California’s and Nevada’s Authoritative Voice of Ice and Inline Hockey

Give Blood Play Hockey event proves that ‘humanity is good’

 

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The highlight of this year’s 12th annual Give Blood Play Hockey inline hockey charity tournament, held Oct. 18-21 at The Rinks-Irvine Inline, was the organization passing the $1 million mark in total donations to Children’s Hospital of Orange County (CHOC) and the TGen Foundation.

Tournament co-founder Mary Korus said this year’s event brought the total donations over the past 12 years to $1,073,971.93. The total is still going up as fundraising continues, she said.

“The total donation over the past 12 years has been impressive,” Korus underscored.

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While the monetary donations continue to build over the history of the event, so has another important part of the organization’s work: blood donations.

Korus said the effort from the community has allowed the tournament to pass 3,500 pints of donated blood over the history of the event.

“We collected 497 thus far this year and we are working on hosting another Give Blood Play Hockey Blood drive this year, maybe two, so that number will hopefully go up,” she was happy to report.

Seventeen new division champions will have their names added to the perpetual Blood Cup, symbolic of on-the-rink success at the tournament.

Play was contested at this year’s event in divisions ranging from 6U through adult, including a Pro Division and a Women’s Division.

“It was pretty amazing,” Korus said in regard to participation in the once again sold-out tournament. “We had 11 women’s teams and, as a female hockey player, it makes me really proud to have an event that welcomes a women’s division – and they came out in such force.”

The Give Blood Play Hockey mission statement continues to be embraced by the Southern California hockey community.

Korus noted that community lemon “aid” stands brought in more than $2,288. The Guertin twins, Carla and Catherine, who have been active in this project for several years, donated $2,000 from the work they do in the community, Korus pointed out.

“They also volunteered all weekend long working multiple posts,” Korus added. “Their parents are such huge supporters of our event. Carin Guertin organized all volunteers this year and was given the Volunteer of the Year award.”

Five-year-old Asher Klaff was inspired to host his own lemon “aid” stand in which he and his friends collected $288.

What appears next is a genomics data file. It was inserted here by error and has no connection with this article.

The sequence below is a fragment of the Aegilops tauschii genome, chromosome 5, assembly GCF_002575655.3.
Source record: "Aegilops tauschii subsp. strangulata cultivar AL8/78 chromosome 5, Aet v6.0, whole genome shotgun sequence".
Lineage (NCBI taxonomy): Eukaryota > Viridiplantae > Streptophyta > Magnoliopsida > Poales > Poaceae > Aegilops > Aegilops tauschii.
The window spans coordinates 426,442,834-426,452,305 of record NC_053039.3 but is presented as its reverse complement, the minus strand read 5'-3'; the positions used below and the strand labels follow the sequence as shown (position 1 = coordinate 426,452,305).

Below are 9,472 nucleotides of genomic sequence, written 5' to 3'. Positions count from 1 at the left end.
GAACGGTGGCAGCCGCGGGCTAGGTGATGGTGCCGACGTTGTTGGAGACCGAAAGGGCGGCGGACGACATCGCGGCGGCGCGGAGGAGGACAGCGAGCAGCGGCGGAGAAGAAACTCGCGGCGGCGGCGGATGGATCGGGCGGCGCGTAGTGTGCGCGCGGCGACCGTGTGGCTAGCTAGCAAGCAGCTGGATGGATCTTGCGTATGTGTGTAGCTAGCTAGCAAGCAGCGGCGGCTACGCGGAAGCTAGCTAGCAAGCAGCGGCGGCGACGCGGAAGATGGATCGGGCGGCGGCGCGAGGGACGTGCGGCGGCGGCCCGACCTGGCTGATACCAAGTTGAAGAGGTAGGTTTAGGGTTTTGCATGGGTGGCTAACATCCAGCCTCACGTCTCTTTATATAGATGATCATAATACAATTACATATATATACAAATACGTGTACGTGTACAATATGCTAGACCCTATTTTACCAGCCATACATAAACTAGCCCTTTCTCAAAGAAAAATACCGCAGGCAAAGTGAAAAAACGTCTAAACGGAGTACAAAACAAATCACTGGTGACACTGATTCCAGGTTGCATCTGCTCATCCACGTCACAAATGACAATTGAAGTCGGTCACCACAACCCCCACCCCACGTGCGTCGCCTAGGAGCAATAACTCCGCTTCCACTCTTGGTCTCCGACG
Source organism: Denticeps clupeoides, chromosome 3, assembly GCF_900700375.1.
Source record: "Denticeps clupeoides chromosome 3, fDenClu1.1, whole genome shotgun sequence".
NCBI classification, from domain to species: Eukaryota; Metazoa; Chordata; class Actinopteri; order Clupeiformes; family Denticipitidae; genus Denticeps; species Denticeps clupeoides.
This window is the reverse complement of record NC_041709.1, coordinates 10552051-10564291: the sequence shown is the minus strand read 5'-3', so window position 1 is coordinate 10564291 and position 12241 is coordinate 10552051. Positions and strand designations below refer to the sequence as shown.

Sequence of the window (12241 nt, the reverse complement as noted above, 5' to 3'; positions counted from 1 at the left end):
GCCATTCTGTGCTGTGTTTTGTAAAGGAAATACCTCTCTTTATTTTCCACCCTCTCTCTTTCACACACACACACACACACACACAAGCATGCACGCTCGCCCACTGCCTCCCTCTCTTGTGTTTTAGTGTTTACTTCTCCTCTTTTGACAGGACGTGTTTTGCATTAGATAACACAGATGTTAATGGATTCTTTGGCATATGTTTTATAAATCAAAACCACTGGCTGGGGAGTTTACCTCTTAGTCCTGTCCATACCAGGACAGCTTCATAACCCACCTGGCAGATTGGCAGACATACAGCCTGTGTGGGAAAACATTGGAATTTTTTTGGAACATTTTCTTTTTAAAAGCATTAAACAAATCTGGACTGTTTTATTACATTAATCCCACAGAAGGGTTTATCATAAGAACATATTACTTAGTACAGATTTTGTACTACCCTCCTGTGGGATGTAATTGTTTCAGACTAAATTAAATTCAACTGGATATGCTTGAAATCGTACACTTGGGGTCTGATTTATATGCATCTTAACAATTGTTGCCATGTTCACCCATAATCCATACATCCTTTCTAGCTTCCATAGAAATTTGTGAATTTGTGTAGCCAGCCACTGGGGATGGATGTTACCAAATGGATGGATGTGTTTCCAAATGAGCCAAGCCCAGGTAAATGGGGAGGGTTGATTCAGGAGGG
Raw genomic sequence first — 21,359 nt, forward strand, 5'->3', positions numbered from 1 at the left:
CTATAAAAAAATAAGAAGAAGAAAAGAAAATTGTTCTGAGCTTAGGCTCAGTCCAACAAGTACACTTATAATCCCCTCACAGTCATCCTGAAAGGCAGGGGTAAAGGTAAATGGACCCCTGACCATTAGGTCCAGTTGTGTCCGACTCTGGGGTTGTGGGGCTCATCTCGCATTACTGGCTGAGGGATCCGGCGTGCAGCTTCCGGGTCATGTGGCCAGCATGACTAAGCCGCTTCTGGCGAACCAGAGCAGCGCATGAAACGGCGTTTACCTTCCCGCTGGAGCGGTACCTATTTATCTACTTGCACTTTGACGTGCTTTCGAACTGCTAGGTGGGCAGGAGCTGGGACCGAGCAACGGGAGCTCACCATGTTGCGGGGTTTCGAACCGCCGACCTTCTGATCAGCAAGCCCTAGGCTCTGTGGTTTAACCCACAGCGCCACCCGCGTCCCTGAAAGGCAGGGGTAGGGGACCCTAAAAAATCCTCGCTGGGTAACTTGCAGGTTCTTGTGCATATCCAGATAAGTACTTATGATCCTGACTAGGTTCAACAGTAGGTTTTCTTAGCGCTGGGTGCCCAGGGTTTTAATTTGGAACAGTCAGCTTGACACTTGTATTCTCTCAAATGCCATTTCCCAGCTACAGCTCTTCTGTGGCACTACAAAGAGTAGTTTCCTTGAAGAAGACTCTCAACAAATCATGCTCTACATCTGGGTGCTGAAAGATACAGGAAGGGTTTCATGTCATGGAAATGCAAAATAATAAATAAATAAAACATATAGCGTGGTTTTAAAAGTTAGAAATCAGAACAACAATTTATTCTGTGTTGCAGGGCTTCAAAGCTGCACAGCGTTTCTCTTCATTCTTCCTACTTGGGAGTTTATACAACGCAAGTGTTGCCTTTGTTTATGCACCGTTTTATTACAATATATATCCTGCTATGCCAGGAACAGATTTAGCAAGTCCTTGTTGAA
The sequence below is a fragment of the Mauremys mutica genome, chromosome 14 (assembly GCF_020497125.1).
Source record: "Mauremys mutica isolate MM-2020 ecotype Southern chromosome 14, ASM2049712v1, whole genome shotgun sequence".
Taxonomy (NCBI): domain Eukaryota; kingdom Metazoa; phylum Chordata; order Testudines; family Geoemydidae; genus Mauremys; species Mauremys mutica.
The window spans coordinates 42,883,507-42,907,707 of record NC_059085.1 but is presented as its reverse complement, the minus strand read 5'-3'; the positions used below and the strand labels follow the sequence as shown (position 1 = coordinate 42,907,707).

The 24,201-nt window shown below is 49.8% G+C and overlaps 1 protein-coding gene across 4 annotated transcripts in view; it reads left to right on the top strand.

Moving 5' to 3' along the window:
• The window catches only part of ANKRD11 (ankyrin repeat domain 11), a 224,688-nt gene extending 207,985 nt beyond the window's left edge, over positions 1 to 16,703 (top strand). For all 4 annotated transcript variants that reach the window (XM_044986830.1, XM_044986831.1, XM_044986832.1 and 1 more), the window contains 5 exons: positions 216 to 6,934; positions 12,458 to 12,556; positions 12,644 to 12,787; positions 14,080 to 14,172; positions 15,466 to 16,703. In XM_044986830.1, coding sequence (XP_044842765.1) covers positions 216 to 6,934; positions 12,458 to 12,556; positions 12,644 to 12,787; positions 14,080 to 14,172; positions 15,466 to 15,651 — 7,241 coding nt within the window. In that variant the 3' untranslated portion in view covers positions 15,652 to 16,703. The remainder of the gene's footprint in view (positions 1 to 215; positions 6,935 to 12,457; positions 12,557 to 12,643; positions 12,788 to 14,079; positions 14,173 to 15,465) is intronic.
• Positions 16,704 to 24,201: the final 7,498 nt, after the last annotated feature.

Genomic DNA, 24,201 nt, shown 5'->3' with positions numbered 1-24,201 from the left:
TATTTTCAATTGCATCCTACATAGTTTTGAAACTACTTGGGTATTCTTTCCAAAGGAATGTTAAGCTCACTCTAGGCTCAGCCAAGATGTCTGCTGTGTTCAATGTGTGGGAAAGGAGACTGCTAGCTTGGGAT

“We love when the younger generation works to help kids like them who are battling cancer,” Korus said.

Samantha Mayer received the coveted Machine Award that is named after one of the tournament co-founders, Julie Ruff.

“The award goes to the volunteer who we could not have done the event without,” Korus said. “Samantha, who every year had taken on more and more responsibility, organized and coordinated the entire silent auction and raffle, which is a huge job.”

Korus called the special Million Dollar Celebration held as part of this year’s event “surreal.”

“I would say one of the key things about this year and the Million Dollar Celebration that got me the most was when we got all of the Give Blood Play Hockey volunteers on the stage,” Korus said. “Looking around, I couldn’t believe the amount of people that came together to make the event such a huge success. It was really amazing. Many have been with us for 12 years and some were here Year 1. It was just really a testament to the event, the cause and the family we have built.

“People were amazed when I told the crowd that we are a 100 percent volunteer organization, proving that humanity is good.”

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Among the several keynote speakers who delivered inspirational messages to guests during the Million Dollar Celebration on Oct. 20-21 were Dr. Steven Neudorf, a specialist in pediatric oncology who serves as the clinical director of the blood and marrow transplant program at CHOC Children’s, as well as Simone Tipton and Erin Greco, who spoke on their respective families’ experiences at CHOC, the importance of blood donations and updates on their children.

Foothill High School senior Sydney Sigafus, who is one year out of treatment for Ewing’s sarcoma and was named this year’s Homecoming queen at her school, talked about her experience with cancer as a child and her experience at CHOC.

Her treatment included six rounds of chemotherapy prior to surgery and eight rounds afterward.

“Hearing from people that benefit from the work that we do is so vital,” Korus said. “It pushes forward our mission to Give Blood. Play Hockey. Fight Cancer. It is what makes an all-volunteer organization possible.

“When those confetti cannons went off announcing we had surpassed our million-dollar goal, standing on stage with representatives from CHOC, the Ducks, THE RINKS, our title sponsors Pacific Premier Bank and Pathway Capital, and all our volunteers, it was just wow. That type of pride and feeling of accomplishment is a very rare phenomenon.”

Photos/John Tobin/The Photography Specialist

— Phillip Brents

(Nov. 22, 2018)